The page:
Macro photography is a wonderful and fun way to reveal the beauty and finer details of nature. Sue Bishop shares her tips on how to start taking amazing macro flower photos…
If I was allowed to keep only one of my lenses, it would have to be my macro lens. It’s a Nikon Nikkor 105mm f/2.8 Micro lens and probably my oldest lens – so old that it doesn’t have any new-fangled features like vibration reduction.
But the reason why I love it is that it allows me to see things in a completely different way. As an adult you probably wouldn’t choose to lie flat on frosty ground to look at a crocus. Add a macro lens into the mix and perhaps you would – just to see each delicate crystal of ice on the petals. It’s a whole new world of beauty!
Top 7 Macro flower photography tips
1. Use a tripod
I always use a tripod if possible, as it helps with very precise focusing. It also means that you can really fine-tune your composition. For very low-growing flowers, the use of a tripod can be awkward. So, I usually lie flat on the ground and brace myself on my elbows.
2. Group shot
It’s always lovely to photograph one flower with others of the same type in the background, using a wide aperture to throw them out of focus. The flowers in the background support the main subject in terms of colour and shape but are soft enough not to distract from the main flower.
3. What are the best lighting conditions for macro flower photography?
Very often the best light for photographing flowers is bright and overcast. Because the light is diffused by a high white cloud, it doesn’t create any shadows. If you do photograph on a sunny day, using a reflector will help to boost the light on the shadowed side of the flower.
4. Creative cropping
It’s also fun to photograph just part of a flower, cropping right into it so that the petal edges are cut off. Make sure though that your crop looks definite enough to come across like it is obviously intentional – if you only crop off a couple of petal tips, it might just look like a mistake.
5. Focus manually
When you are working on close-ups, your depth of field will be very shallow, especially at your widest aperture. So it’s important to decide exactly which part of the flower you want to be sharp. To achieve this, manual focus is best, and live view can help you check that you’ve got it perfectly right.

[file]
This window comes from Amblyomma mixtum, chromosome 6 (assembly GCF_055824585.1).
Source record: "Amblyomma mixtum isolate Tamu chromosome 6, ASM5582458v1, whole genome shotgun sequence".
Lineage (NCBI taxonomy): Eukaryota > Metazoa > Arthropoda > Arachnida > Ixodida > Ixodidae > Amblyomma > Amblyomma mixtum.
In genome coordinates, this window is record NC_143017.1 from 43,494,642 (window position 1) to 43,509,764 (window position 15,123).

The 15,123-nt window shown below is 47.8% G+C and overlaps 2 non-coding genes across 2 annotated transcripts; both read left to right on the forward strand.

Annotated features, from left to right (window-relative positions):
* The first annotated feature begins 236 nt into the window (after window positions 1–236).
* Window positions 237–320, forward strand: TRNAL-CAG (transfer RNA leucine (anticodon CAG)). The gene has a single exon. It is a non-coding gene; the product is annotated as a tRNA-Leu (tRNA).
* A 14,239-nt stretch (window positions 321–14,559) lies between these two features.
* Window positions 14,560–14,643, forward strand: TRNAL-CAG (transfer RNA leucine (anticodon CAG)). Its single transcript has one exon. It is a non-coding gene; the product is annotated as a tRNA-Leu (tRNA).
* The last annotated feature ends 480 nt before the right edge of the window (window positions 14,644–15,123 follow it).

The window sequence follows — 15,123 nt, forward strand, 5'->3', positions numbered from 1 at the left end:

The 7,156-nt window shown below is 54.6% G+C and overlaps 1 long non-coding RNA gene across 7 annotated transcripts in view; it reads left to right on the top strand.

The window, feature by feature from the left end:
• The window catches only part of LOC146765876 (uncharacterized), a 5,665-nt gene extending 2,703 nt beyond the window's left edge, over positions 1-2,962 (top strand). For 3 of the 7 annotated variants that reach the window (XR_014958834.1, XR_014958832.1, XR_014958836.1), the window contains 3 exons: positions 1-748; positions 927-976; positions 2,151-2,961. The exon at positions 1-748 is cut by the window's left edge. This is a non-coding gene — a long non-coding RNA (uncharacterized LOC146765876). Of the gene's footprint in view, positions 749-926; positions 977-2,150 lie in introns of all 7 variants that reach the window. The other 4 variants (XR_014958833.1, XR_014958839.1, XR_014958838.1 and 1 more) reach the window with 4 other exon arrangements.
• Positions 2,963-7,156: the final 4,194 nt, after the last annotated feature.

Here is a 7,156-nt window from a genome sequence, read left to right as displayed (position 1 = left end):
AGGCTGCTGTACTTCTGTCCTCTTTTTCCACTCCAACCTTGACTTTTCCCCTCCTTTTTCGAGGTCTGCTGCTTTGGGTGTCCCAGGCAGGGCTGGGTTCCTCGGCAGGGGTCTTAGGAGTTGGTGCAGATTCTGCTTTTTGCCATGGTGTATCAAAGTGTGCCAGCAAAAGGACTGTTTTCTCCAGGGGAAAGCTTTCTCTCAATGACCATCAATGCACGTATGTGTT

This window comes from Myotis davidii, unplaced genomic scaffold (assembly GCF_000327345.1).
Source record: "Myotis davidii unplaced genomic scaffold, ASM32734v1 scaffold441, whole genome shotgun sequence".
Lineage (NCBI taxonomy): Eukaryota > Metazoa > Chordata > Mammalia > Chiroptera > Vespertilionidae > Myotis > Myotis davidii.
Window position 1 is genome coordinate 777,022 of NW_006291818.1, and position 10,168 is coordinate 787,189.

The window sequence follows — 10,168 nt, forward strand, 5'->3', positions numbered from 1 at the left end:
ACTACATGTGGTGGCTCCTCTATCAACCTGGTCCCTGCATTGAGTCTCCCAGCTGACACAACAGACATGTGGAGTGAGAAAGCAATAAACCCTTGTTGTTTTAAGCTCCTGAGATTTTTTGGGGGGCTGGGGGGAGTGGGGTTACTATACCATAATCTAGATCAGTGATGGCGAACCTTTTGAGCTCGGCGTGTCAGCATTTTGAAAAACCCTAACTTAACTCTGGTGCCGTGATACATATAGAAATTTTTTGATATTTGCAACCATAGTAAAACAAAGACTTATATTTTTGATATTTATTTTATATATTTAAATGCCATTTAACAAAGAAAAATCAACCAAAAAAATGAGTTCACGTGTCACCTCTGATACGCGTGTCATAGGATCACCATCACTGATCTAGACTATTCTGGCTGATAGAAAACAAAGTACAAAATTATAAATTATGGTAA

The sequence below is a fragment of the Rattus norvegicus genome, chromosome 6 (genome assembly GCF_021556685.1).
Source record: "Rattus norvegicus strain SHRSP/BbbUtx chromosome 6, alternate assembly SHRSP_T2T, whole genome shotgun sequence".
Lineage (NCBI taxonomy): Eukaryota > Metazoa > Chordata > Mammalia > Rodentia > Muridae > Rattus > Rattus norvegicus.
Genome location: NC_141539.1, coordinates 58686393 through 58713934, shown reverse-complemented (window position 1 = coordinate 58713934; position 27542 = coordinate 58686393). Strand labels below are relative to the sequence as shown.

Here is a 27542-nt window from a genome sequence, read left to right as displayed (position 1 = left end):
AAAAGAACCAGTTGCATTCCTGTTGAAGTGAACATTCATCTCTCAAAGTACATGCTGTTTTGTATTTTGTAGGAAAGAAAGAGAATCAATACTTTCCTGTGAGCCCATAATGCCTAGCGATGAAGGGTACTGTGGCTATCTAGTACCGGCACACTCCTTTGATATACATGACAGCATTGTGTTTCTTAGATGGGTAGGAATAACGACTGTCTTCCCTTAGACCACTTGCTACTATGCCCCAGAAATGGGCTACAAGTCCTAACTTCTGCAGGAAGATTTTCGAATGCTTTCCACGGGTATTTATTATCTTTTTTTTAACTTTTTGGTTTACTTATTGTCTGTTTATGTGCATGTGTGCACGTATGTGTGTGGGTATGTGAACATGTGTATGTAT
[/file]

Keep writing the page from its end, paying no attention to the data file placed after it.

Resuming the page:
6. Consider your backdrop
If you fill the frame with your flower, you won’t have to worry about backgrounds. But if there is a background in your image, make sure it isn’t distracting. Avoid bright colours, especially if your subject is a paler colour. If the background is messy, use a wide aperture to throw it out of focus.
Think about your viewpoint. It’s often good to get down to a flower’s level and approach it from the side, rather than looking down on it from above. Look through your viewfinder as you move around – every tiny change in your angle to the flower will affect the image radically.
Kit list for macro flower photography
Do you need a macro lens for flower photography? Not necessarily. If you don’t have a macro, try a close-up lens. This is a secondary lens that you can screw onto the front of a lens like a filter and it reduces the minimum focusing distance of the lens. With a close-up lens, you can move the camera lens closer to the subject and gain a macro lens magnification effect. It is also inexpensive and a great way to get started with macro photography without breaking the bank.
The smallest Manfrotto reflector (previously known as Lastolite) is big enough for flower photography, or I even use just a piece of white card. A diffuser can be useful if the light is really harsh.
A tripod helps me to take time for my composition as well as focus precisely. I also use a cable release to avoid moving the camera when I press the shutter button.
Sue Bishop specialises in flower and landscape photography and is the author of three books. She has exhibited her work many times and sold her images worldwide. In 1994 she and Charlie Waite founded Light & Land. Visit www.suebishop.co.uk.
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